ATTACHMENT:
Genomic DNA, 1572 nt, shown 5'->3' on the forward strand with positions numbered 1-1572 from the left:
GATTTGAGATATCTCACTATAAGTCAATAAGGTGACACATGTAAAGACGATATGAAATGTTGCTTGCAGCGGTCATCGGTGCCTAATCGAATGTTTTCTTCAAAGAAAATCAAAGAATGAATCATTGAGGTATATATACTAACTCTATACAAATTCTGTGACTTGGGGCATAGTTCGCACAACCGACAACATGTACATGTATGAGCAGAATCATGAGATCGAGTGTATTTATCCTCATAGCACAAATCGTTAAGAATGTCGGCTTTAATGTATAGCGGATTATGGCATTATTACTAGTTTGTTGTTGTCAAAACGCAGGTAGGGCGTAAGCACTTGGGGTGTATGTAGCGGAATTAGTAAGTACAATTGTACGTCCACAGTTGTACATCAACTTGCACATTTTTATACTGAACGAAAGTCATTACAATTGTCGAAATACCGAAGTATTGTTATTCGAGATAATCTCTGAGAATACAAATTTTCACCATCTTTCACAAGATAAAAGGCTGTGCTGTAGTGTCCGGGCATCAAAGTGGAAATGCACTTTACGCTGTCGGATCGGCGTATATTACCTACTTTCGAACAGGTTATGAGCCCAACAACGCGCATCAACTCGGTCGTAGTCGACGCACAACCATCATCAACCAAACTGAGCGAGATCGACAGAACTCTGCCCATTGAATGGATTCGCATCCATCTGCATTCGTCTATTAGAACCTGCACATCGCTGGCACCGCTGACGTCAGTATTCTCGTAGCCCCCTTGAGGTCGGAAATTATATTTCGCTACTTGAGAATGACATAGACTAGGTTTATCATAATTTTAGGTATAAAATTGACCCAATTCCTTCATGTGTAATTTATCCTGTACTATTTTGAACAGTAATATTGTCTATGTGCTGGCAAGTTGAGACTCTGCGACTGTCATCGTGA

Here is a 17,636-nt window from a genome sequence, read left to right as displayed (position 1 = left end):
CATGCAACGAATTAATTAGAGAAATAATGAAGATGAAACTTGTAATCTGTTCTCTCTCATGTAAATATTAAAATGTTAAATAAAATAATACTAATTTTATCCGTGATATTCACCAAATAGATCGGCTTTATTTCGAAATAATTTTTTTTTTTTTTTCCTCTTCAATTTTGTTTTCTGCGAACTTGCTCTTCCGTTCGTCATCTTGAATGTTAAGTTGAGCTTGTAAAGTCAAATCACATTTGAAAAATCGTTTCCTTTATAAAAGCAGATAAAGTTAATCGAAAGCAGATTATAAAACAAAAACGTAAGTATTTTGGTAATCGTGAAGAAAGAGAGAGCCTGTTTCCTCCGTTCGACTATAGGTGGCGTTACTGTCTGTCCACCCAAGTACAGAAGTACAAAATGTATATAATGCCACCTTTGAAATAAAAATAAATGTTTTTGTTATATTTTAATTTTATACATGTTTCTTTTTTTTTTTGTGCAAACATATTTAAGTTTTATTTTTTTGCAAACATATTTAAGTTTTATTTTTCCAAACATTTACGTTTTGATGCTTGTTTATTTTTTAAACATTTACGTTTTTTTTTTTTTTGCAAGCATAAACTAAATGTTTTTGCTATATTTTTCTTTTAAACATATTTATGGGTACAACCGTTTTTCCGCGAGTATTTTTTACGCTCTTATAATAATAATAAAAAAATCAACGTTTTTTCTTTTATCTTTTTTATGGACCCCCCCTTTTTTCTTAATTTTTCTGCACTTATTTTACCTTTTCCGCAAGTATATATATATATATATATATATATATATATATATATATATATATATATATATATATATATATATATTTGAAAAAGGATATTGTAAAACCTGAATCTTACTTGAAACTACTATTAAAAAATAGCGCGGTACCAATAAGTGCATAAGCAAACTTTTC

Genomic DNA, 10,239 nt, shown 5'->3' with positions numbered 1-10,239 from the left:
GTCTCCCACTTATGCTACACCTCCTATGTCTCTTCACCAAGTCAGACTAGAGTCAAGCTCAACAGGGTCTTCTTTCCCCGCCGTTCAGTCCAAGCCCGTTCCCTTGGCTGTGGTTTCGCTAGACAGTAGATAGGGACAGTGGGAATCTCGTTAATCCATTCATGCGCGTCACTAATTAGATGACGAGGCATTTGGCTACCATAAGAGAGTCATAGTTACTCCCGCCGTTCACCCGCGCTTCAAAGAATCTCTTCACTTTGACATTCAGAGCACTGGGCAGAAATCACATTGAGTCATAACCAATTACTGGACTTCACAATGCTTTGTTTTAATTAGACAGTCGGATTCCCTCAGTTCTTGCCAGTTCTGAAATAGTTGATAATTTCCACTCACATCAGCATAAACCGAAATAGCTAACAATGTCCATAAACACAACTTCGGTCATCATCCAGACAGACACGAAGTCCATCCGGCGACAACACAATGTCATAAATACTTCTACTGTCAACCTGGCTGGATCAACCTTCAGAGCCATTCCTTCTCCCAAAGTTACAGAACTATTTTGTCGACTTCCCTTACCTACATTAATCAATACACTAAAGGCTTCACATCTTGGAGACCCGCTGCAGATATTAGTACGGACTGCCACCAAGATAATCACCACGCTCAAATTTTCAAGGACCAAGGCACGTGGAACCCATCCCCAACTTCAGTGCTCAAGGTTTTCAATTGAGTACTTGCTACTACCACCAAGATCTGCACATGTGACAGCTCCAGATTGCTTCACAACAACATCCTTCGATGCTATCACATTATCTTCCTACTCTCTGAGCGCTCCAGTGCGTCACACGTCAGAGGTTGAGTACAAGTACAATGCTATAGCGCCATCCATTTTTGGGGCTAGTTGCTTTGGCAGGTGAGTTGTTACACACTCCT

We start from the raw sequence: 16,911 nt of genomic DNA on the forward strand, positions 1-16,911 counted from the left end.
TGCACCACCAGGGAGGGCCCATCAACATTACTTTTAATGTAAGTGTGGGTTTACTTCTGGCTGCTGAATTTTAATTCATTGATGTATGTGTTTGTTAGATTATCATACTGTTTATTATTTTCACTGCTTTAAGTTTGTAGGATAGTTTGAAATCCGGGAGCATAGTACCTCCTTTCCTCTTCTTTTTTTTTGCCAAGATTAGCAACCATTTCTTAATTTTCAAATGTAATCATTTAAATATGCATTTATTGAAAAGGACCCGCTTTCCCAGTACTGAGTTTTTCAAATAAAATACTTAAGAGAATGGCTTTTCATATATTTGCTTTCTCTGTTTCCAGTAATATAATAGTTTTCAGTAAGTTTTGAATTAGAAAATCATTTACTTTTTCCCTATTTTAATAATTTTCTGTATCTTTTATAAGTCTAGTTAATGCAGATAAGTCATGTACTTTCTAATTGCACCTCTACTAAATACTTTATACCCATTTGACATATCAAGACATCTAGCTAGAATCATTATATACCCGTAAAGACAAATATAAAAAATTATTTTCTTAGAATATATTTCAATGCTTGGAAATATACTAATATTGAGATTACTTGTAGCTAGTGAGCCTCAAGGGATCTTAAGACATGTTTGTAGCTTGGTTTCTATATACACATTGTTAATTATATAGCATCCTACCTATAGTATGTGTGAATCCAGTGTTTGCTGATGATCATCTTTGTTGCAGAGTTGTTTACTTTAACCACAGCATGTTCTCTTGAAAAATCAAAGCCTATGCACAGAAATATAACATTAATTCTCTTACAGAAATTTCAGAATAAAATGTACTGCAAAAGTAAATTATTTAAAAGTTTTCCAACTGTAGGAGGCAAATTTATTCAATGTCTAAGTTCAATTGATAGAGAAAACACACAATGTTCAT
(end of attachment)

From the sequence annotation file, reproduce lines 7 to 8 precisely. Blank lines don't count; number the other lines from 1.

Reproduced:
We start from the raw sequence: 16,911 nt of genomic DNA on the forward strand, positions 1-16,911 counted from the left end.
TGCACCACCAGGGAGGGCCCATCAACATTACTTTTAATGTAAGTGTGGGTTTACTTCTGGCTGCTGAATTTTAATTCATTGATGTATGTGTTTGTTAGATTATCATACTGTTTATTATTTTCACTGCTTTAAGTTTGTAGGATAGTTTGAAATCCGGGAGCATAGTACCTCCTTTCCTCTTCTTTTTTTTTGCCAAGATTAGCAACCATTTCTTAATTTTCAAATGTAATCATTTAAATATGCATTTATTGAAAAGGACCCGCTTTCCCAGTACTGAGTTTTTCAAATAAAATACTTAAGAGAATGGCTTTTCATATATTTGCTTTCTCTGTTTCCAGTAATATAATAGTTTTCAGTAAGTTTTGAATTAGAAAATCATTTACTTTTTCCCTATTTTAATAATTTTCTGTATCTTTTATAAGTCTAGTTAATGCAGATAAGTCATGTACTTTCTAATTGCACCTCTACTAAATACTTTATACCCATTTGACATATCAAGACATCTAGCTAGAATCATTATATACCCGTAAAGACAAATATAAAAAATTATTTTCTTAGAATATATTTCAATGCTTGGAAATATACTAATATTGAGATTACTTGTAGCTAGTGAGCCTCAAGGGATCTTAAGACATGTTTGTAGCTTGGTTTCTATATACACATTGTTAATTATATAGCATCCTACCTATAGTATGTGTGAATCCAGTGTTTGCTGATGATCATCTTTGTTGCAGAGTTGTTTACTTTAACCACAGCATGTTCTCTTGAAAAATCAAAGCCTATGCACAGAAATATAACATTAATTCTCTTACAGAAATTTCAGAATAAAATGTACTGCAAAAGTAAATTATTTAAAAGTTTTCCAACTGTAGGAGGCAAATTTATTCAATGTCTAAGTTCAATTGATAGAGAAAACACACAATGTTCAT